template mess, and totally unreadable code in standard libs like Boost
and STL).  So I decided to find something easier and more fun to use.
I decided that I would go with 1 dynamic language and 1 static
compiled language.   After looking around I decided on Python for the
dynamic language, (primarily because of the active NumPy/SciPy
community), and for the static language I chose OCaml because it
sounded like a nice hybrid of functional with OOP, and appeared to be
used by various people who care about having their numerical code run
fast.

But then I sat down to try to figure out how to write a simple OpenGL
program in OCaml.  Hmm.  Couldn't find anything about it.  From a
quick google just now, I see someone made some GL bindings late in
2007, but that was too late for me.  Anyway it wasn't just the lack of
GL bindings.  It was sitting down and realizing that with OCaml I was
basically going to have to re-learn how to do everything I already
knew how to do, but using Monads or whatever.

Python didn't put any such roadblocks in my way so I got started using
it right away with no problems.  No problems, that is, until I started
trying to write some very loop-intensive mesh processing code.  And it
was just soooooo slooooooow.  And I began spending lots of my time
trying to figure out how to turn simple nested loops into one-line
vector expressions just so that Numpy would run them at reasonable
speed.  And I also got increasingly annoyed by the silly runtime
errors that any decent compiler would tell me about.    I got a Python
IDE which I liked, but I realized that the startup time for running
python programs in that IDE was about as long as compile times for
equivalently sized programs in C++, so where's this supposed advantage
from not having to compile?

The same time I had been eyeing D, and occasionally checking out the
webnews but I had the concept that it was hard to integrate with other
code because I would need special versions of all my libraries (DMD
COFF libs vs the MS libs I have lying around already).  That put me
off a bit.   But as I got into Python more I started learning how to
write my own native Python modules, and started getting the hang of
it.  At some point I realized, hey, getting my C code to work with D
is kind of like writing a native Python module, but a *whole lot
easier*!  All I have to do is re-write function signatures, instead of
doing a bunch of funky PyTuple_FromArgs() PyIncRef() nonsense!  Funny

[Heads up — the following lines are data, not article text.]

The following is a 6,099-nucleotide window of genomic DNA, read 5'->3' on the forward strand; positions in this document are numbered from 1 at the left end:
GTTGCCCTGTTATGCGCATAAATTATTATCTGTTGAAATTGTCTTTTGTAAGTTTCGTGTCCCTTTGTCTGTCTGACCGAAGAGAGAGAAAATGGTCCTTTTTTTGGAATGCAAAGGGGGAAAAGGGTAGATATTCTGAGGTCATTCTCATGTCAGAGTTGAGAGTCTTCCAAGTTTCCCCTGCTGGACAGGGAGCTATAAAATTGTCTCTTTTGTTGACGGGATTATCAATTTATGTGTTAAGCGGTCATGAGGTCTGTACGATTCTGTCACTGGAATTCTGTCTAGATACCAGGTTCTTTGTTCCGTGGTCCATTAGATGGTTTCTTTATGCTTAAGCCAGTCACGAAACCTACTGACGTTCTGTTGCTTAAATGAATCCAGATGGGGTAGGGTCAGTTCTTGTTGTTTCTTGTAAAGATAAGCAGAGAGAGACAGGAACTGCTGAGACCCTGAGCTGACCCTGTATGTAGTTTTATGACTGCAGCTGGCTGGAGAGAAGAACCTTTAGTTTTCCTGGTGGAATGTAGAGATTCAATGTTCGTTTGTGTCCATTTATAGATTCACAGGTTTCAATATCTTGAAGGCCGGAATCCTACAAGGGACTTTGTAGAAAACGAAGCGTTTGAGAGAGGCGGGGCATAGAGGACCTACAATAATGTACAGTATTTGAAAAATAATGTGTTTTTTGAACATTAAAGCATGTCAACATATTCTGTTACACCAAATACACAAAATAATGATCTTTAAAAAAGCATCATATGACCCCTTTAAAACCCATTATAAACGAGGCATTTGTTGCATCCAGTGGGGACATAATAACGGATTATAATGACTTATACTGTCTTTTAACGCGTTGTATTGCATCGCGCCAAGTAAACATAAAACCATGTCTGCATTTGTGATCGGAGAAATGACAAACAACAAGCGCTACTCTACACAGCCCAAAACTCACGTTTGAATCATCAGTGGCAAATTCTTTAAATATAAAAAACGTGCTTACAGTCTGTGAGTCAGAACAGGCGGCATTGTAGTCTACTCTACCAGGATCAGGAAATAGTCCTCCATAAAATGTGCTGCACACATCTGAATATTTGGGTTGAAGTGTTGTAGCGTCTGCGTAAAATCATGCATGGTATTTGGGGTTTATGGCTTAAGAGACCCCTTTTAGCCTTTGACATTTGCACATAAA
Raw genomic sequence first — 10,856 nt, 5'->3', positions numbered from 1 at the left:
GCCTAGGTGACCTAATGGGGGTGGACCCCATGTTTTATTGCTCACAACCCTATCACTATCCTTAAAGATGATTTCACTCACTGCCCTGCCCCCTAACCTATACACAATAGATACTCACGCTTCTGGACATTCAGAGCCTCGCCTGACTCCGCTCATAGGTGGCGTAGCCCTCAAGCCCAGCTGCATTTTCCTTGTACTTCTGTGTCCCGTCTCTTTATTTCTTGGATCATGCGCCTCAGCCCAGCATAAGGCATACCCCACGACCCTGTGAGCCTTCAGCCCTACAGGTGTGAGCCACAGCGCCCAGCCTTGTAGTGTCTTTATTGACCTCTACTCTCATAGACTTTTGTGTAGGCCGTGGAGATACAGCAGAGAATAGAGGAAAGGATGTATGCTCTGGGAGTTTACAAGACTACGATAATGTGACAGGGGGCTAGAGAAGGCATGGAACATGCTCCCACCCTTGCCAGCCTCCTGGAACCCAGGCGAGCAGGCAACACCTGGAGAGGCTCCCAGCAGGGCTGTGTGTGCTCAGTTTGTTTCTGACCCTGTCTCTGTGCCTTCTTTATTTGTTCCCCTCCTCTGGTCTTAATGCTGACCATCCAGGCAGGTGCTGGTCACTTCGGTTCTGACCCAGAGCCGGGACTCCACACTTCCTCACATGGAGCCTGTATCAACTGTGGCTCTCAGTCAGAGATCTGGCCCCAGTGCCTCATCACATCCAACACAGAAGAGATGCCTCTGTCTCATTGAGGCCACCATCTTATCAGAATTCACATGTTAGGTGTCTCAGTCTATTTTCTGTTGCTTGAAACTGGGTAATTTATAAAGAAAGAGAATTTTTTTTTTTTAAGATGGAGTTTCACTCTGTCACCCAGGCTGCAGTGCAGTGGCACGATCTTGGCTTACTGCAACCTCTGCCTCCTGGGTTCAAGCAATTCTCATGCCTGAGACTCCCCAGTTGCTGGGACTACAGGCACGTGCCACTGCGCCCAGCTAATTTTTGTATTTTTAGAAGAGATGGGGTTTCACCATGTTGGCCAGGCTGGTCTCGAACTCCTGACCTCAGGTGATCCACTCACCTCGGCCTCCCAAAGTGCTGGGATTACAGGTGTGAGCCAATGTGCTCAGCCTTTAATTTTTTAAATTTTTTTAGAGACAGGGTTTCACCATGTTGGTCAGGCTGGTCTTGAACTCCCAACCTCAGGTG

how perspective works.  From a C++ coders perspective the hoops D was
going to make me go through looked very annoying, but with Python
goggles on, talking to C code from D looks like a walk in the park.

So I decided to give D a serious test drive.   And it's turned out
very well.  D is a lot of fun to develop with.

Even when I think about the downsides of D -- having to write or port
a lot of my own libraries, working around compiler bugs, not having a
super-duper GUI debugger (and when I started no real debugger at all)
-- all these things are much less annoying than trying to debug some
intricate memory allocation issue in C++ or trying to figure out why
some complex template lib like boost::serialize is not working.  So
maybe overall I don't develop much faster, but I sure have a lot more
fun doing it.  Especially the first one -- having to write or port
your own libs -- it may be a lot of extra work you wouldn't have to do
in C++, but it's kinda fun, and when you're done you know your lib
inside and out and know you can fix any problem that arises.  Heck,
even with C++ many developers will rewrite even when they could reuse
just because they prefer that level of ownership and total control.

Now I just wish the BigMegaCorps of the world would take notice and
write us some nice VisualStudio-caliber integrated gui IDE/debuggers.

--bb

On Fri, Dec 5, 2008 at 4:20 AM, bearophile <bearophileHUGS lycos.com> wrote:
 Few moths ago someone here has implicitaly asked why I like D, now I can
answer. Feel free to skip this boring wall of text.

 I don't like the syntax and rules of C++, to me they look ugly, confusing and
too much complex, and when I can I avoid this language. It makes me waste too
much time, and I don't like to learn all its special cases.

 I like Python because it's small enough to fit into my limited brain (few
parts of D seem to not fit in my brain well, and I may suggest to improve them
to make them more intuitive and simpler), because it's designed for the
programmer and not for the CPU, because it helps me avoid many kinds of bugs,
because its syntax is clean, readable and easy to remember. It also has tons of
std lib and third-part modules, that allow me to plot things, process images
and sounds, create GUIs, and lots of other things.

 But for some of my purposes Python is too much slow, and I have not
appreciated all the tons of solutions used by Python programmers to solve this
problem. I have even given a big hand to help the development of a Python
compiler (ShedSkin) but I now think it's a failed experiment. The only solution
I like to use is Psyco, but often it doesn't lead to fast enough programs.

 In some of my programs I need more than just speed: my problem may require lot
of memory (and even if it's not a lot of memory, compacting the memory usage
usually leads to better performance), and genrally I just want the freedom of